However, politics of all sorts seem to govern foreign made films. A few years later French film maker Marcel Ophuls’ pantheon level The Sorrow and the Pity lost to the dinky pseudo-doc The Helstrom Chronicle and this decision ranks right up there with it in the annals of Academy mistakes. Sometimes how the Academy  chooses can be put down to matter of taste. In this case, one is left searching for a reason.


3. The Garden of the Finzi-Continis (Dodes ‘ka-den, The Emmigrants, Tchaikovsky) – 1971

The Garden of the Finzi-Continis

This particular entry may be entitled De Sica make-up award part deux. In all honesty, calling the award given to The Garden of the Finzi-Continis anything but a justified matter of taste is much dicier than taking issue with the one given to Yesterday, Today, and Tomorrow.

Taken from a well respected Italian novel, the film tells the story of a very wealthy family of Italian Jews in the late 1930s. The forbidding winds of danger and doom are blowing all around them thanks to Italy’s political union with Germany but the group decides that they will be the ultimate ostriches and live quite happily behind the gated walls of their palatial home with its luxurious gardens with tragic results.

The film is memorable and well made but bears virtually no trace of the gritty style for which De Sica was famous (the story ends just as the ugly part is really about to begin). One might not take issue at all with it, as stated, except that some even more memorable films got short changed.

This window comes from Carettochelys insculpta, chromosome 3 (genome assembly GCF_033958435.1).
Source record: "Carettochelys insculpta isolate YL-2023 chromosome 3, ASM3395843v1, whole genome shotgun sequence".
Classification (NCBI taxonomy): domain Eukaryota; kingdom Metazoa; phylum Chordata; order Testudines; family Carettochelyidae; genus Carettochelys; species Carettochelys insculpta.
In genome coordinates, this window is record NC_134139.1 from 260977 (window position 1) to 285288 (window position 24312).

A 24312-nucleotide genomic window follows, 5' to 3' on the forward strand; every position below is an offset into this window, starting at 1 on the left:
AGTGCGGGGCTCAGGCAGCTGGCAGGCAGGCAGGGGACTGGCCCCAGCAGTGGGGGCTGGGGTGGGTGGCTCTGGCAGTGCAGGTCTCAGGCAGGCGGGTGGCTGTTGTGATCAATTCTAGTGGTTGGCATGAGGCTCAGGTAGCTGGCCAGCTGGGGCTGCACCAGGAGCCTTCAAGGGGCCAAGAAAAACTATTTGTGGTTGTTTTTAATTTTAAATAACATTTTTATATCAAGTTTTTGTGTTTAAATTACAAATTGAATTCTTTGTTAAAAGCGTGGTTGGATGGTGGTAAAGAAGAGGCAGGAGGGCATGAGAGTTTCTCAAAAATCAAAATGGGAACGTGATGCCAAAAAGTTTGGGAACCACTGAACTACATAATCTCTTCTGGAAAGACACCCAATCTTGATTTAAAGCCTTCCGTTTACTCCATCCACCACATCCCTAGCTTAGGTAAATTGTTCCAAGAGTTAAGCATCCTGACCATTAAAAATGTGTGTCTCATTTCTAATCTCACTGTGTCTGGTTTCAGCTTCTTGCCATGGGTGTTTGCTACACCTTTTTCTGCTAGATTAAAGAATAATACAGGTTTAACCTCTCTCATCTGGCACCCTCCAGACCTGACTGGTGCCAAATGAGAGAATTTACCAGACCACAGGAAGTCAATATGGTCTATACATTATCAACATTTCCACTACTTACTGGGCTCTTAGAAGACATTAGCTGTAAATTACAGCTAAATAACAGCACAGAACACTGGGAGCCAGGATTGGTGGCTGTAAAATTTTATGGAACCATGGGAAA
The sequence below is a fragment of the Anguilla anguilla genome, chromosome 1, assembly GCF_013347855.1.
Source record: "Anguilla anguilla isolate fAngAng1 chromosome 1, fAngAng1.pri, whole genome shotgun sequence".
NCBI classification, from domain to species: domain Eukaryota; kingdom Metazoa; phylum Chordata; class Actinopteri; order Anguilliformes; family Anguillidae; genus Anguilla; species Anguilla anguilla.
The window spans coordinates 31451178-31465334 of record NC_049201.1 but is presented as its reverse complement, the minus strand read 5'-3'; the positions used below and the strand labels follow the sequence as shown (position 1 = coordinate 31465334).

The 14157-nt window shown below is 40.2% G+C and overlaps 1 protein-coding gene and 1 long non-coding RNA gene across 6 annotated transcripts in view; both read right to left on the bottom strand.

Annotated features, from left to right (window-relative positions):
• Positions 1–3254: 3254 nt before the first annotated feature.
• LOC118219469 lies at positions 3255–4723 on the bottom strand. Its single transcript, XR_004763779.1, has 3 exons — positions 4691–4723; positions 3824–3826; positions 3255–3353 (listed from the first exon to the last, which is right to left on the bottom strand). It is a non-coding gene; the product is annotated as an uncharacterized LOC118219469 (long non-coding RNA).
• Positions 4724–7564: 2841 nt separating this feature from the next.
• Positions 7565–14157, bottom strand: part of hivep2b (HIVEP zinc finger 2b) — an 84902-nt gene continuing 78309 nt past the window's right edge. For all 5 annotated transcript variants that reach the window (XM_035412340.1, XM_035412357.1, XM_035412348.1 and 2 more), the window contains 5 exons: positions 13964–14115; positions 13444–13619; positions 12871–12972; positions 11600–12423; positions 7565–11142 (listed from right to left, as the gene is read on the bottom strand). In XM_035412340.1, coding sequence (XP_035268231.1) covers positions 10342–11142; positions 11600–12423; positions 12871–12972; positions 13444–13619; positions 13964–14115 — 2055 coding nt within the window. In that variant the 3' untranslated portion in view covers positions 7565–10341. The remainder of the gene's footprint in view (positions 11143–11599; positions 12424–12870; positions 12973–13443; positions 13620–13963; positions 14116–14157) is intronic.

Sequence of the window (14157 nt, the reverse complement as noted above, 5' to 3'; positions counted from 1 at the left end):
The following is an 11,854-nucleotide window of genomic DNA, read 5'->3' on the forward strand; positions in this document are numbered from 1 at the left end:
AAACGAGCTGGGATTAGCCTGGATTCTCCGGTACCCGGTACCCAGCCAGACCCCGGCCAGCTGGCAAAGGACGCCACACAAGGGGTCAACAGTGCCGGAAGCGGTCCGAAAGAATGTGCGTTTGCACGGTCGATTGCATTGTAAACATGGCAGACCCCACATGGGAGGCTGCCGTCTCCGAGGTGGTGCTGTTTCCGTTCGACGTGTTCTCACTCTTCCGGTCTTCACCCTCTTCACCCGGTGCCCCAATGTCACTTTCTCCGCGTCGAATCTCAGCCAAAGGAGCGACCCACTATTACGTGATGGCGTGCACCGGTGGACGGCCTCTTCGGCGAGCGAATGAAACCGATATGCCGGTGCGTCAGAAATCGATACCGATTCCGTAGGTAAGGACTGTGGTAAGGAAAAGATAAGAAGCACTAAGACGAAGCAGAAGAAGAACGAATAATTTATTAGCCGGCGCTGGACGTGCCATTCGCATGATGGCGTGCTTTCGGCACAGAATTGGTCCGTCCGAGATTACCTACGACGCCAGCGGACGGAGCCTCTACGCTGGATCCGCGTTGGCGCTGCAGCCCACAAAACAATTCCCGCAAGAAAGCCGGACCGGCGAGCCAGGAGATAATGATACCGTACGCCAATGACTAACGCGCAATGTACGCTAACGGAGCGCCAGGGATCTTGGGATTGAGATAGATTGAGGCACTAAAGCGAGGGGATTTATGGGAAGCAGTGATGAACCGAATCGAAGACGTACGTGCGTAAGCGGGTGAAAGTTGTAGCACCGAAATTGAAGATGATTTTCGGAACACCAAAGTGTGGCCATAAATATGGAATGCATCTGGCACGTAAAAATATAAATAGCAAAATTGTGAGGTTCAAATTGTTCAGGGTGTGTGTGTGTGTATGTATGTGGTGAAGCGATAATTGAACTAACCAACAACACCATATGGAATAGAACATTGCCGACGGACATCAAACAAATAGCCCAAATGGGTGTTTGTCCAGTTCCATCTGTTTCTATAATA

Putting aside the now forgotten Israeli film The Policeman, the list included the excellent Russian bio-pic Tchaikovsky (which looked much better than British director Ken Russell’s outrageous take on the composer’s life, The Music Lovers, released the same year), a fine entry from no less than Japan’s great film maker Akira Kurosawa, Dodes ‘ka-den, and the one film to break out of the foreign language Academy ghetto, Swedish film maker Jan Troell’s now-classic The Emigrants. 

Any of them would have been a worthy winner and a win for Kurosawa, who was going through a truly tough period which hadn’t been relieved by the domestic reception for Dodes ‘ka-den, a tale of life among the poverty stricken of a large city, would have been a great boost. In fact, he was (infamously) nearly driven to suicide by the episode (and the film is far more highly regarded now).

However, The Emigrants is not only a superb film (from a classic Scandanavian novel dealing with 19th century rurals heading for a hoped for new life in the US) but a real triumph for Troell, who directed , wrote and photographed (!) the film.

The next year the story’s always planned second half (not sequel), The New Land, was again nominated in this category (losing, more justifiably, to Luis Bunuel’s The Discreet Charm of the Bourgeoisie). Perhaps if the voters could have seen the two halves together they might have realized what a towering achievement this work was in the end. As it was, Oscar has done worse but  missed out on the real prize.